Press release 8.7.2021

June this year was Finland's warmest in recorded history

Temperatures in the south of the country exceeded 25 degrees on more than 10 days in the month. The average temperature at Helsinki's Kaisaniemi weather station was 19.3 degrees, the highest since the keeping of records began in 1844.
Image: Pixabay

According to statistics of the Finnish Meteorological Institute, temperatures in June either set new records, or were exceptionally high in most parts of the country. For the most part, only in parts of Finnish Lapland was June merely “unusually warm”, which means that temperatures were reached that occur on average once every 10-30 years.

The average temperature for the entire country was a record-high 16.5 degrees. This exceeds the previous record set 1953 by 0.3 degrees. The average temperature for the month ranged from about 20 degrees in the southeast to just under 10 degrees in the northwest arm of Finnish Lapland. The temperatures were 2-6 degrees above the long-term averages. The average temperature at Helsinki's Kaisaniemi weather station was 19.3 degrees, the highest since keeping records began in 1844.

Temperatures in June crossed the hot-weather threshold of 25 degrees on a total of 25 days, which is the largest number of days since the keeping of digitised daily records began in 1961. The observation station with the greatest number of hot days was the airport of Niinisalo in Kankaanpää, where the temperature exceeded 25 degrees on 19 days. The month's highest temperature, 33.6 degrees, was measured in Koitsanlahti in Parikkala on June 25. This was just two tenths of a degree short of the all-time June temperature record set in Ähtäri in 1935. The month’s lowest temperature reading, -2.4 degrees, was measured at Saana in Kilpisjärvi, on 16 June.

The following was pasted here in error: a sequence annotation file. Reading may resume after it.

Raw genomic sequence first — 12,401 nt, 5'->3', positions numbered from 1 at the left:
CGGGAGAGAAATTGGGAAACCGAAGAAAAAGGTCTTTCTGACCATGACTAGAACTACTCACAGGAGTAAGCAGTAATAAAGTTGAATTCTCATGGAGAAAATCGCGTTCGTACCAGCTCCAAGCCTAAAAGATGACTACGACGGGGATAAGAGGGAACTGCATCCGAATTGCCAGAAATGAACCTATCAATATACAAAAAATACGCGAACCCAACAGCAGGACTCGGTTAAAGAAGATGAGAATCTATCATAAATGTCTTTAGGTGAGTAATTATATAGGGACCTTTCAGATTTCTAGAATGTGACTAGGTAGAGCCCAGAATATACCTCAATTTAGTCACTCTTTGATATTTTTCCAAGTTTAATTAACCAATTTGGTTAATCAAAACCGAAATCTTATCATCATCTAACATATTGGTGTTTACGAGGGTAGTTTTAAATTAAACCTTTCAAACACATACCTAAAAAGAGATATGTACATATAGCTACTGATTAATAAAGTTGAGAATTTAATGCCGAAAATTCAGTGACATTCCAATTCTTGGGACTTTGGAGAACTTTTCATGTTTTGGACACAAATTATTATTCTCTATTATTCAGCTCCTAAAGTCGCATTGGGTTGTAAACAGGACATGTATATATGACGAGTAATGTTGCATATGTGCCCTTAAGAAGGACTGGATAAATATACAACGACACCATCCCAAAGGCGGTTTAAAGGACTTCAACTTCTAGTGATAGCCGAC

Heavy showers and plenty of lightning

Rain levels in June were generally lower than usual in southern and central parts of Finland. In the south and east, precipitation was unusually low in places. On average, the weather is this dry once in 10-30 years. In northern parts of the country precipitation levels were largely near the long-term average, but in some places, rain was unusually heavy.

Precipitation in June was heaviest in Paljakka in Puolanka, which got 122.8 millimetres of rain, and lowest in Kotka Rankki, which got just 11.1 millimetres. The highest level of precipitation recorded in the statistics between 9:00 A.M. to 9:00 the following day was 67.5 millimetres recorded at Niemelä in Juuka on 23 June.

At the end of the month thunderstorms gained strength, first in the areas of North Ostrobothnia, Kainuu, and Southern Lapland, and on 23 June, a powerful storm moved over the southern and eastern parts of Finland. About 78,000 cloud-to-ground discharges were observed. This is more than half of the average annual lightning strikes and more than twice the number that occur in June on average. The same intensity of lightning in June was last seen in 2013 when 79,000 cloud-to-ground discharges were observed.

Further information:

Climate statistics at the Finnish Meteorological Institute's website

Weather statistics from the climate service tel. 0600 1 0601 (€ 4.01/min + local network fee)